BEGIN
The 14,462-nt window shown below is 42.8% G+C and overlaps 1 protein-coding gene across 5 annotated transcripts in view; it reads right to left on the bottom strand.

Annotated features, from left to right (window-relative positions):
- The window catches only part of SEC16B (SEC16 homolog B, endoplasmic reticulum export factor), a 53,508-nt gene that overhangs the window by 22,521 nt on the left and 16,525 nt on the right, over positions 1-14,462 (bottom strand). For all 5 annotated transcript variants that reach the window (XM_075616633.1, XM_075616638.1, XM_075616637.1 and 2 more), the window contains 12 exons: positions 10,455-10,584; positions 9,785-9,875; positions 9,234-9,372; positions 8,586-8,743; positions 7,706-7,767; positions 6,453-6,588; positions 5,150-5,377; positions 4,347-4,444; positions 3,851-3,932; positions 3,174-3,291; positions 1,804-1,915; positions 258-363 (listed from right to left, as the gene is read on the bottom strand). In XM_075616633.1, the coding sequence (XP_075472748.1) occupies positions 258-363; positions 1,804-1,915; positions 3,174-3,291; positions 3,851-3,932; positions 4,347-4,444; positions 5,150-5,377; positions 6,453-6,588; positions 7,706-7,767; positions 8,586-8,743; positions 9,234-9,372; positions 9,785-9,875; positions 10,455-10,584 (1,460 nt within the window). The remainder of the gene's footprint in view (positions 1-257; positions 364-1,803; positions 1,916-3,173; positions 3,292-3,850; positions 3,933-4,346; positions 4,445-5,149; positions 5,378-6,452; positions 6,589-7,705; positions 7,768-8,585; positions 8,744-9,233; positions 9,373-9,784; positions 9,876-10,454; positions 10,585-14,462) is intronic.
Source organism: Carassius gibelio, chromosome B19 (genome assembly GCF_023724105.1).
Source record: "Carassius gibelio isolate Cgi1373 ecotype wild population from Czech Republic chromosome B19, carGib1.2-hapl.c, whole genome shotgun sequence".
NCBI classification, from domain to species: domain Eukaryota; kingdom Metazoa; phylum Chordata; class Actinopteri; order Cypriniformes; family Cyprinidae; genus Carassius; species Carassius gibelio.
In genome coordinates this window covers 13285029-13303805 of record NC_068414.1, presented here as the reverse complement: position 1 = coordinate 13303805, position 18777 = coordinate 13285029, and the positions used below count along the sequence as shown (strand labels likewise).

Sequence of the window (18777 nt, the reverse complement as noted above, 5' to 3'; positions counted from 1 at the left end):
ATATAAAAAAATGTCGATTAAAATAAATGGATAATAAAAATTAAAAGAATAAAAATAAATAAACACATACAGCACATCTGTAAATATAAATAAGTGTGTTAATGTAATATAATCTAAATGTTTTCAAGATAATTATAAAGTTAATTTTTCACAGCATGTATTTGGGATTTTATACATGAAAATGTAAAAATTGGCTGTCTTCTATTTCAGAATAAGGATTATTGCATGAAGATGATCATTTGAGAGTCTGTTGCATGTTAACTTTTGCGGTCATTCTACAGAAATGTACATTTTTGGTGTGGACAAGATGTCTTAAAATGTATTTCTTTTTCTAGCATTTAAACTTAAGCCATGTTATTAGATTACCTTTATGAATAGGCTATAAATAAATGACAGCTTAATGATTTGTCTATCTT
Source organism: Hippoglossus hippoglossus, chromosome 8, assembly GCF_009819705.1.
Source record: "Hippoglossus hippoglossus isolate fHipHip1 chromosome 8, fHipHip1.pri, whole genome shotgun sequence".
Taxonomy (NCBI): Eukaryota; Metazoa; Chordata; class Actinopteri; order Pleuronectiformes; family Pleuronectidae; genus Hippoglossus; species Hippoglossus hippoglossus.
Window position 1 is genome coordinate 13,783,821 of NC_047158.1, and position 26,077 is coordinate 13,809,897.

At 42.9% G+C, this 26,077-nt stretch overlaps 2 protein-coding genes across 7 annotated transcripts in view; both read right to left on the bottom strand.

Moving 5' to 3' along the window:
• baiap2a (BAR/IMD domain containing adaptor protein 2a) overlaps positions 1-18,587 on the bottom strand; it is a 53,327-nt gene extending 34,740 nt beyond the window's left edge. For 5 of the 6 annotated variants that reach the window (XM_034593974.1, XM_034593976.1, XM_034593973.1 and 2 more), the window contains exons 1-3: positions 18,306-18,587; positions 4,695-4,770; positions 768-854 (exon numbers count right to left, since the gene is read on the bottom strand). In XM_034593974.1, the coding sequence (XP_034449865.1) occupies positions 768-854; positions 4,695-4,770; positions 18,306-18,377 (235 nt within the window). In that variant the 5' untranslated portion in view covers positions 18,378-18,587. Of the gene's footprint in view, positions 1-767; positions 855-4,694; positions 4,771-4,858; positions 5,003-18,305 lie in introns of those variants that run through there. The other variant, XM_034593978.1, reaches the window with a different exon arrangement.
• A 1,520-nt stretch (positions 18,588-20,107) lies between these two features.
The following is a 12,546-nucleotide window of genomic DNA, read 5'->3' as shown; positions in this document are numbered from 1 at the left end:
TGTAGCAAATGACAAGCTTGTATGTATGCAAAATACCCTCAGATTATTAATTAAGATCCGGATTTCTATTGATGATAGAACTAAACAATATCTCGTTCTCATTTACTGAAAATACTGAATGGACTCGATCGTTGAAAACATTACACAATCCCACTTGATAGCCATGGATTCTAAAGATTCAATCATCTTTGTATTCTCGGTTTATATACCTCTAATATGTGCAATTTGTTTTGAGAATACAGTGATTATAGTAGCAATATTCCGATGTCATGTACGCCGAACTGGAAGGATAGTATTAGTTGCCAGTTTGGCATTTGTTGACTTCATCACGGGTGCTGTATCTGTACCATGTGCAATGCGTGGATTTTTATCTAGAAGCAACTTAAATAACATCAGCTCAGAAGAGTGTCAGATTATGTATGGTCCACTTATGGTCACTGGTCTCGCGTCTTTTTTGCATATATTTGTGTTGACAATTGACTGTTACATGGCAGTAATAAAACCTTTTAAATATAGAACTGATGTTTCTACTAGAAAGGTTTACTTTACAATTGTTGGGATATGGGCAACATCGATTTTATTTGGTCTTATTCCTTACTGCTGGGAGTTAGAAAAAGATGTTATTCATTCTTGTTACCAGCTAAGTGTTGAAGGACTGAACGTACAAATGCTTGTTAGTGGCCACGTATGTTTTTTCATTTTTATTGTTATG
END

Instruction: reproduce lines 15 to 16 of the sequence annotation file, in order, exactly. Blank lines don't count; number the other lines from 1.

Moving 5' to 3' along the window:
• baiap2a (BAR/IMD domain containing adaptor protein 2a) overlaps positions 1-18,587 on the bottom strand; it is a 53,327-nt gene extending 34,740 nt beyond the window's left edge. For 5 of the 6 annotated variants that reach the window (XM_034593974.1, XM_034593976.1, XM_034593973.1 and 2 more), the window contains exons 1-3: positions 18,306-18,587; positions 4,695-4,770; positions 768-854 (exon numbers count right to left, since the gene is read on the bottom strand). In XM_034593974.1, the coding sequence (XP_034449865.1) occupies positions 768-854; positions 4,695-4,770; positions 18,306-18,377 (235 nt within the window). In that variant the 5' untranslated portion in view covers positions 18,378-18,587. Of the gene's footprint in view, positions 1-767; positions 855-4,694; positions 4,771-4,858; positions 5,003-18,305 lie in introns of those variants that run through there. The other variant, XM_034593978.1, reaches the window with a different exon arrangement.